Days after the Trump administration made good on their promise to raise Section 301 tariffs on Chinese imports, China's State Council Customs Tariff Commission announced new tariffs on $60 billion worth of U.S. goods. China's latest tariffs on 5,140 products will take effect on June 1, adding up to 25% to the cost of U.S. goods that are covered by the new policy.

China’s latest counter-strike was expected after the U.S. raised Section 301 tariffs on May 10. Speaking about the likelihood that China would retaliate with their own set of tariffs, President Trump's top economic adviser Larry Kudlow said, "I reckon they will. We'll see what they come up with."

In response to China’s retaliation, the U.S. Office of the Trade Representative prepared a list of proposed tariffs on $300 billion worth of Chinese goods on May 14. The wide list of goods ranges from artist’s paintbrushes to watches, and includes an array of sporting goods and agricultural products. Food staples such as rice and tea are included on the proposed list.

"The proposed product list covers essentially all products not currently covered by action in this investigation," the USTR office says. "[It] excludes pharmaceuticals, certain pharmaceutical inputs, select medical goods, rare earth materials, and critical minerals."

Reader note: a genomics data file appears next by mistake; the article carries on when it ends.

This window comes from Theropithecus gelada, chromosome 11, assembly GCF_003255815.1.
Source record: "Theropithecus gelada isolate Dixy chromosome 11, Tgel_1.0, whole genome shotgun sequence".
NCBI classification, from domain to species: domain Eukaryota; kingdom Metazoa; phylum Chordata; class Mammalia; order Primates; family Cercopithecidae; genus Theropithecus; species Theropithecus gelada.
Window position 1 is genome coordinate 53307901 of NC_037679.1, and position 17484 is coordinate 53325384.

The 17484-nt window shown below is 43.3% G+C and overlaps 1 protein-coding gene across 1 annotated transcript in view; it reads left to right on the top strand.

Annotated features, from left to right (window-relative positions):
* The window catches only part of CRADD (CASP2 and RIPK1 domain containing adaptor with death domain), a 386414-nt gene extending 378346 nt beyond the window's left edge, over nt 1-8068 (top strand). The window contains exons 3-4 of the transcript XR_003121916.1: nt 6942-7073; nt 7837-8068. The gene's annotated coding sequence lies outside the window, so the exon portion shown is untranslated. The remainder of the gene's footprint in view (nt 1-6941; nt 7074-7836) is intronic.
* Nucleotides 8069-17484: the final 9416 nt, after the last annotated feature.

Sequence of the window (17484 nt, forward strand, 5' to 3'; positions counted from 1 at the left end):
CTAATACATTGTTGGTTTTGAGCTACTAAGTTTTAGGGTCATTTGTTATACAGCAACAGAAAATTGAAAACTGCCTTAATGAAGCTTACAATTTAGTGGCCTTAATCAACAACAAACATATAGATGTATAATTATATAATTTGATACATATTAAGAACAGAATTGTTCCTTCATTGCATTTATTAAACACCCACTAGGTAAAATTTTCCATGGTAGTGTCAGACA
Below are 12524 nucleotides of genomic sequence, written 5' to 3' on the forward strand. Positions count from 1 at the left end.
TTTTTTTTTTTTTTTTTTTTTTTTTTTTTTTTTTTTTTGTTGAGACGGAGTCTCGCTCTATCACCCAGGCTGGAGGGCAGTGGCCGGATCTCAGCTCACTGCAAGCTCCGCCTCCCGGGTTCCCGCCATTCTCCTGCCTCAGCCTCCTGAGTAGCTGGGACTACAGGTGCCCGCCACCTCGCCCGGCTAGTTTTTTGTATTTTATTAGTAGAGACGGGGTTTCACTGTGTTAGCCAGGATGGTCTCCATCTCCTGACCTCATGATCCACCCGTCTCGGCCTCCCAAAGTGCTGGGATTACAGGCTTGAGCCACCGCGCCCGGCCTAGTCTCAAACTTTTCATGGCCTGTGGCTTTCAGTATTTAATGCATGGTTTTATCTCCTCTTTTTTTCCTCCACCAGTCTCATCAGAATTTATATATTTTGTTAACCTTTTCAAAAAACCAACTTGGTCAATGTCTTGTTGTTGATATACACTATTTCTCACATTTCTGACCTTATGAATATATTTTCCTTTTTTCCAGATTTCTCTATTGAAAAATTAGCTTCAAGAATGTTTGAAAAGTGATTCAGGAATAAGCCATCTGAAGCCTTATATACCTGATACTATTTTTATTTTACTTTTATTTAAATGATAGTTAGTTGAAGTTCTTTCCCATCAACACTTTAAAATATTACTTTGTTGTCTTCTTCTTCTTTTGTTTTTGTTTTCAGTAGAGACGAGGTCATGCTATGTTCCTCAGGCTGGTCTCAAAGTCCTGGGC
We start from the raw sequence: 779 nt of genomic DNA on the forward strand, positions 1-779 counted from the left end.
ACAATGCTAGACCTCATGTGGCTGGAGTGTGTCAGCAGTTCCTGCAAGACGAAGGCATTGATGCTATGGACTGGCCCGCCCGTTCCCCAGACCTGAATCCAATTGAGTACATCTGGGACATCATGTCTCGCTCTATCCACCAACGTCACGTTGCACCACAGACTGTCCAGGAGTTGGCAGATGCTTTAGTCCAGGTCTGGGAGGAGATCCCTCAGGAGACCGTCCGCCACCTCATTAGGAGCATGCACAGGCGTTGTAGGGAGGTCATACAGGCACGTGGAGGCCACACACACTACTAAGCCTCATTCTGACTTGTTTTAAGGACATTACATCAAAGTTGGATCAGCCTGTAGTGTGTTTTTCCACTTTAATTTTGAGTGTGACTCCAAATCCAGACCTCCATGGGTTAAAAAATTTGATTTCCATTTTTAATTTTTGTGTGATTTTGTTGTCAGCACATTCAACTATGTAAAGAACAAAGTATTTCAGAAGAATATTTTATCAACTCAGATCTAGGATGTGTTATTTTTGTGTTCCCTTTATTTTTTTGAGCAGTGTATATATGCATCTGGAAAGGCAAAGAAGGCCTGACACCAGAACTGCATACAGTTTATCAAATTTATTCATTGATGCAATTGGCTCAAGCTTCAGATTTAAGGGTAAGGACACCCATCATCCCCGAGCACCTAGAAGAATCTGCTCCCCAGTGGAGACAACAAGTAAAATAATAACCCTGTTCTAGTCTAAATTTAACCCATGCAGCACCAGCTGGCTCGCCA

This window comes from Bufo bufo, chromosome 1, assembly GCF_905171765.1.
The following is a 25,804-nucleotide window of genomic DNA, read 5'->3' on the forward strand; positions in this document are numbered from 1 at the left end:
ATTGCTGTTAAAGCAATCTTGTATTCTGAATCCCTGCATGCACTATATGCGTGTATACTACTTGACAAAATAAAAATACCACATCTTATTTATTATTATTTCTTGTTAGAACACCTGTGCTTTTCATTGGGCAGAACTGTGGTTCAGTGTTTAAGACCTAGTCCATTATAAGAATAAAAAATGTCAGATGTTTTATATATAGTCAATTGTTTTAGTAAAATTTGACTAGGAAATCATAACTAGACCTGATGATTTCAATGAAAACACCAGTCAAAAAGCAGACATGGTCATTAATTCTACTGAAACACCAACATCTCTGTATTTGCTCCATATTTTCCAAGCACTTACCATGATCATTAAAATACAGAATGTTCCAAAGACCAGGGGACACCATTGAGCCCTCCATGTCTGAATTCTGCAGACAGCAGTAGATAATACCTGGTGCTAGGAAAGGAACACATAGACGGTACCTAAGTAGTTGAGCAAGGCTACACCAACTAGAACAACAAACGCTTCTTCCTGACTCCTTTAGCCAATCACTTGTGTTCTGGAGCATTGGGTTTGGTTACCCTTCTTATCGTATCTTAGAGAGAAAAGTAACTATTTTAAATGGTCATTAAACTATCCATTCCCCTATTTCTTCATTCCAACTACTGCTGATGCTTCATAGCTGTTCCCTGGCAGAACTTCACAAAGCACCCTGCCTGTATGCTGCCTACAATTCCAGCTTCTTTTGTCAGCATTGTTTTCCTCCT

According to NPR, the USTR’s proposal will enter a public comment period and could take effect sometime in late June or July.

Who pays?

The trade war retaliatory exchange is dealing a heavy blow to global stock markets. On May 13, the Dow Jones Industrial Average dropped 2.4%, and Nasdaq closed out the day with a 3.4% drop. They are slow to recover in recent days.

According to President Trump, the U.S. can “… take in $120 billion a year in tariffs. Ultimately it's paid for largely by China." Kudlow, on the other hand, attests that both China and the U.S. will absorb some of the cost, saying "both sides will suffer on this."

Jake Parker, speaking for the U.S.-China Business Council in Beijing points out that some of the cost may present itself in the form of lost business, saying, "The reputation of U.S. companies as reliable suppliers has also taken a hit.” Since U.S. companies are struggling to find stable manufacturing and sourcing sites, “Many customers are beginning to diversify away from U.S. products towards other suppliers, because the consistency in price and supply can no longer be guaranteed because of the uncertainty of these tariffs."

If you’d like to catch up on the ongoing U.S.-China trade war, visit our recent blog post or NPR.